People often speak about nature in the context of it being seen as a system next to, or in opposition, to civilization. But, if we are to analyze the situation in the context of system theory, we realize that nature is really the overarching system within which all other systems on this planet exist.

The overarching system is always more complex than the subsystems (Luhmann, Ecological Communication). Overarching systems often show emergent properties, which are properties beyond the sum of the individual performances of the subsystems (for instance the ability of different cells to function as a single being, or for the human brain to solve complex problems without the necessary preparation or conscious thought.)

In the past we had the overarching meta-environment, regional environments, and then human societies as subsystems of these regional environments. This meant that destructive ecological behavior would only damage a relatively isolated environmental subsystem, and the diversity and connection to non-damaged ecosystems would enable it to recover.

Today, we see a global civilization greater than all but the overarching natural system. We see nations and corporations competing with climactic factors in influencing the state of ecosystems. Recent research by Barnosky et al (2012) indicates that when 50% of small ecosystems are in an altered state, then the overarching system no longer becomes viable in its current state: it shifts states.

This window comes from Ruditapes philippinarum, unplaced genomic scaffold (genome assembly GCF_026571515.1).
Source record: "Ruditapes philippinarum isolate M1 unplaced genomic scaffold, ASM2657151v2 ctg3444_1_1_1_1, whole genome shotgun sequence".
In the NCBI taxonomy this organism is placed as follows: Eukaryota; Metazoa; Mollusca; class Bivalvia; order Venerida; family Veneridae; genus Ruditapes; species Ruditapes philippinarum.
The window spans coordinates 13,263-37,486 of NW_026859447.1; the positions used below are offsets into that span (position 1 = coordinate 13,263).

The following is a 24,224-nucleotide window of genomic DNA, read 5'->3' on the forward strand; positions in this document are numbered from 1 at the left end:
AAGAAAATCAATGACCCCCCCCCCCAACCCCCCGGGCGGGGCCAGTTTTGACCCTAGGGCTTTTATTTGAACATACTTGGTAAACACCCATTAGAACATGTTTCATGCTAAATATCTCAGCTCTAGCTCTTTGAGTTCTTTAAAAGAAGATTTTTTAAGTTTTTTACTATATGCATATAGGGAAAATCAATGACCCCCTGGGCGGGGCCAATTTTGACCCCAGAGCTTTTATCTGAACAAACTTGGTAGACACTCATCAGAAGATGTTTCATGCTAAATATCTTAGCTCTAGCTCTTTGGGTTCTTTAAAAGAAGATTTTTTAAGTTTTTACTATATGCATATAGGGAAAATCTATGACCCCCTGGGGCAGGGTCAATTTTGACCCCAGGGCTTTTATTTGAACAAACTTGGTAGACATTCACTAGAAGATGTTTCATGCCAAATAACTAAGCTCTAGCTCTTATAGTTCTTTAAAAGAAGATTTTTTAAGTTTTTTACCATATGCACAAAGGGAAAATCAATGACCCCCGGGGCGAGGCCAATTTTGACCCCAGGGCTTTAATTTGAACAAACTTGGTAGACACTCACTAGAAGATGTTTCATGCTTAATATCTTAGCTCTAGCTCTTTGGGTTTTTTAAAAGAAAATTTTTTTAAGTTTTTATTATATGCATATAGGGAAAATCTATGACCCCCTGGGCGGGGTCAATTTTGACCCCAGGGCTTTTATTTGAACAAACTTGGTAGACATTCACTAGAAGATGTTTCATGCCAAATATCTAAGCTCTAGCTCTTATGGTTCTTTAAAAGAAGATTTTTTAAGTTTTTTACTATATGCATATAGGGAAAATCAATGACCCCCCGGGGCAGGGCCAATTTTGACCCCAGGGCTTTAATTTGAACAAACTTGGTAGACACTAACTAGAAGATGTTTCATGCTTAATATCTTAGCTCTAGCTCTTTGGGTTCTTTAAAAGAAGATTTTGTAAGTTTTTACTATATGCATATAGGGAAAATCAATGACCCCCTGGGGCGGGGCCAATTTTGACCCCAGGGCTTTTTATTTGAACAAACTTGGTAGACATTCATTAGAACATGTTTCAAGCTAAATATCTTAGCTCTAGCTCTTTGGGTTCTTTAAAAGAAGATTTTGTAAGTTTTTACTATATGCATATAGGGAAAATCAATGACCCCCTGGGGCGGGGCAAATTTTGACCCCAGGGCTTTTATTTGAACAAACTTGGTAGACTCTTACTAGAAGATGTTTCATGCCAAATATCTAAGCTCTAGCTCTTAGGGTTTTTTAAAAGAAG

So what happens when a global civilization crosses the overarching limits (according to Barnosky, 2012, this happens at 50%, and we are at 43% right now), and thus disables enough subsystems that the overarching system is no longer viable in its existing state? This is what one would call ecological collapse, an intensification of mass extinction, and it is a threat within our lifetime.

This is bigger than climate change: a much bigger inconvenient truth.

Thus if civilization is a subsystem of the overarching system nature, which we are threatening to destabilize, then how can we expect a subsystem to survive the collapse of the overarching system? How will civilization react when the basis upon it sits shifts? How will humanity react?

And most important: how can we act now to help avoid having to answer these questions? I think a good first step is sharing this kind of information. People are only able to help in an emergency if they are aware one is going on, take responsibility, and know how and decide to help in the situation (Darley and Latane,1968).

Can civilization survive ecological collapse?


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